Speed and agility became the focus of the Tunnan’s development.
To make the wings as thin and as aerodynamic as possible, the design engineers decided the undercarriage would retract into the barrel-shaped fuselage rather than the wings.
Saab also sought to use the British-made de Havilland Goblin turbojet in the design and combined with increased aerodynamics. It was hoped the Tunnan would reach an above Mach speed.
However, the Goblin was superseded by the more powerful de Havilland Ghost engine in 1945. Saab opted to switch the powerplant to the Ghost which could produce a top speed of up to 660 miles per hour. The engine was bolted inside the fuselage but could be removed on a wheeled cart for maintenance.
The Saab 21 was also constructed from a lightweight aluminium alloy after several wind tunnel tests were carried out to perfect streamlining.
In February 1946, the Swedish Air Force requested three prototypes to be put through a performance evaluation and proving flights before any formal orders could be made. The first test was of a static Saab 21 model and conducted in a wind tunnel.
This test revealed some issues with cabin pressure leaking and the performance of the ailerons. Saab rectified this with a new hydraulic system. The jet was also fitted with an afterburner to inject fuel into the aircraft’s exhaust stream in order to increase the thrust and propel the jet to an above Mach speed.
The working prototype of the Saab 29 completed its maiden flight in September 1948 under the control of British test pilot Bob Moore, a former RAF squadron leader who worked for Saab’s UK division. The test notes concluded that despite the unusual look of the plane, it handled well in the air with Moore describing it as an “ugly duckling” that was “a swift” once in the air.
The unusual barrel shape led to the Tunnan nickname being applied during the testing period, and although Saab was not happy with the name, it stuck in popular discourse.
More prototypes were built and fitted with both mockups and real weapons to gauge the realistic weight of the plane. Each test flight found that the Saab 29 exceeded expectations with its speed and performance and production was given the green light by the Swedish Air Force in 1948.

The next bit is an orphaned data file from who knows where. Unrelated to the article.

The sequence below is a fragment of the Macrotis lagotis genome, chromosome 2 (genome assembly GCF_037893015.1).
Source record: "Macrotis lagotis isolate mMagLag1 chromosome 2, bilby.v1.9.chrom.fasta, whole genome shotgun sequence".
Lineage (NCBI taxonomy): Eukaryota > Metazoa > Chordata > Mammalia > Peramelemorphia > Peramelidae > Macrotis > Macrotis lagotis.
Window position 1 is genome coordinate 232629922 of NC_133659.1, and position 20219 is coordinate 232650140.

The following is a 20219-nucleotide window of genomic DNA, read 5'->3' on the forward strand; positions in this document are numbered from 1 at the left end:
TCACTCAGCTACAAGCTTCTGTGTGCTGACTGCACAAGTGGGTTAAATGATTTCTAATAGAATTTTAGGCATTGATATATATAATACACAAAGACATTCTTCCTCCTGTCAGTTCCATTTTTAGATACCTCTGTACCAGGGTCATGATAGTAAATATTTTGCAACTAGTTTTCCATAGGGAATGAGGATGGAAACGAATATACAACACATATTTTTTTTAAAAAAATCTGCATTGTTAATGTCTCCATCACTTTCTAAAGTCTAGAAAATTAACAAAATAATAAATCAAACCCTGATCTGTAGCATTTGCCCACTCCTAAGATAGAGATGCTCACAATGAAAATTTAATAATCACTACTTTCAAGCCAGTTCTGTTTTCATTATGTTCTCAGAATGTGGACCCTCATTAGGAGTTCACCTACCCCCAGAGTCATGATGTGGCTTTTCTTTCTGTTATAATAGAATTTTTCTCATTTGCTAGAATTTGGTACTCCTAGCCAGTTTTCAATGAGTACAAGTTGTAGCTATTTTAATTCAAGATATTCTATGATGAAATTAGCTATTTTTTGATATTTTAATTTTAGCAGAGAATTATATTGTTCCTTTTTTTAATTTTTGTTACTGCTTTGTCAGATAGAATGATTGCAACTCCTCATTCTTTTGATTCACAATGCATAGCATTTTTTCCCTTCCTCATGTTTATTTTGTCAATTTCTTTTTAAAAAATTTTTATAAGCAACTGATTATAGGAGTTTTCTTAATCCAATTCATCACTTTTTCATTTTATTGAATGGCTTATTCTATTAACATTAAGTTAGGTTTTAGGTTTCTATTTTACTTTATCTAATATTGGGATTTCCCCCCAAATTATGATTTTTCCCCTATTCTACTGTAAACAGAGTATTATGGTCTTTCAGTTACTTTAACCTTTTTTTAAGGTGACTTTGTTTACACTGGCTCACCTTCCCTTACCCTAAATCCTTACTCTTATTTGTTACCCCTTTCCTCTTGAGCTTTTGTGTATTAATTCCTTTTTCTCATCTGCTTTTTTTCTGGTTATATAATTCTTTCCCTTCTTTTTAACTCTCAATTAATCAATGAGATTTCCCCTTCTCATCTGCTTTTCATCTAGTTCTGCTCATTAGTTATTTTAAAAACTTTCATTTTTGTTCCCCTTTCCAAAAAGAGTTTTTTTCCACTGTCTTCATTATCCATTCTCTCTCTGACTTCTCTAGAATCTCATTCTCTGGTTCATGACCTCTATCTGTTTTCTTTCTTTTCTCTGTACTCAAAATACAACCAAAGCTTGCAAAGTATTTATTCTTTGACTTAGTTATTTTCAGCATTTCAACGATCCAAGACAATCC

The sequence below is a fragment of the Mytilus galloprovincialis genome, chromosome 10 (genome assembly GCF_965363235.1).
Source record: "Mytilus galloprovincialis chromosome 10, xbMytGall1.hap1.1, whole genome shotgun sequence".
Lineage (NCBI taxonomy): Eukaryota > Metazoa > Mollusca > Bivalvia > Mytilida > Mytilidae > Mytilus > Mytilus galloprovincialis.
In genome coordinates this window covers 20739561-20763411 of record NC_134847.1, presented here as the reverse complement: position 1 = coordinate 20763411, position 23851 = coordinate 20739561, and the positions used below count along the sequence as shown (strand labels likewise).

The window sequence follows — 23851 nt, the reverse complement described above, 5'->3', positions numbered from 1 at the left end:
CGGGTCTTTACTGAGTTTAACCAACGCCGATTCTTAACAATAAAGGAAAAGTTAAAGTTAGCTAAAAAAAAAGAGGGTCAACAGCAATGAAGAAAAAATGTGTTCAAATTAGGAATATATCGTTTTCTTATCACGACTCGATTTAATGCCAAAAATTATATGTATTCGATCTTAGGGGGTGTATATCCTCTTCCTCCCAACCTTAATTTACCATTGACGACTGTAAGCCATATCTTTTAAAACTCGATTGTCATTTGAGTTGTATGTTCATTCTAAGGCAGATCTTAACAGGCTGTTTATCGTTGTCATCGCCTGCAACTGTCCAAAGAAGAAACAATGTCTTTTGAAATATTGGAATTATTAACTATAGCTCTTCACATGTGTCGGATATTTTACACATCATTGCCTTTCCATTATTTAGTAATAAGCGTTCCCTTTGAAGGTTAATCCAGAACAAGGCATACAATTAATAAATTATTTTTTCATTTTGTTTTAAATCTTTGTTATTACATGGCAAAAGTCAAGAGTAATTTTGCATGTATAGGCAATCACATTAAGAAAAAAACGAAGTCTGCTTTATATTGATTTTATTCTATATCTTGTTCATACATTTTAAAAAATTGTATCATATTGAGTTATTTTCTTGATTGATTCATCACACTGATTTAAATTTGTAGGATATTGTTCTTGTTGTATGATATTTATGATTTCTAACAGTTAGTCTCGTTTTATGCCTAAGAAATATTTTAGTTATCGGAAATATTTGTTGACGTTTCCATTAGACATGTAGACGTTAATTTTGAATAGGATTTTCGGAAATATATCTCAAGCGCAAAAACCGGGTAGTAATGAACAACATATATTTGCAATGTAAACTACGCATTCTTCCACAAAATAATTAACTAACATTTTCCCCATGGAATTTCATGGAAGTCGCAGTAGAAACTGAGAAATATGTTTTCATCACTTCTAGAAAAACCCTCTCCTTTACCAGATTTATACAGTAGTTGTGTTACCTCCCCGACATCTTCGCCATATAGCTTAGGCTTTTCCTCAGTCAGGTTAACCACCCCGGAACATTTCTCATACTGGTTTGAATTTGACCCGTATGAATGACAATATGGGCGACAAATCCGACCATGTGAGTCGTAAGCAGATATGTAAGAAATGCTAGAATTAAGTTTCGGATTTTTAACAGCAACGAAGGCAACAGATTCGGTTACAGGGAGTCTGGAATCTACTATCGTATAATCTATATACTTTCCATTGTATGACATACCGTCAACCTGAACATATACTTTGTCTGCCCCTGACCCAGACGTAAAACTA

The production model of the Tunnan was given armaments consisting of four Hispano Suiza HS.404 20 mm canons and later air-to-air heat-seeking Sidewinder missiles from the early 1960s onward.
The Saab 21 was also the first Swedish jet fighter to be fitted with an ejector seat for quick evacuation in the event of an emergency and the seat was developed in-house by Saab engineers.
In total, 661 Saab 21 units were produced and to date, this remains the highest number of aircraft produced in Sweden.
Once it entered service, the Saab 29 was noted by pilots for its speed and agility, although this did lead to a number of minor and fatal accidents at first due to unfamiliarity with how a swept wing plane would handle and the lack of training variants to prepare pilots to fly it.
Initially, Swedish pilots were trained in a two-seater British-made de Havilland Vampire jet with straight wings before graduating to solo flights in the faster swept-wing Saab 29. Unfortunately, the higher speed and quick performance of the Saab 21 caught trainee pilots off guard and 99 fighter pilots were killed in training accidents after the jet was first produced.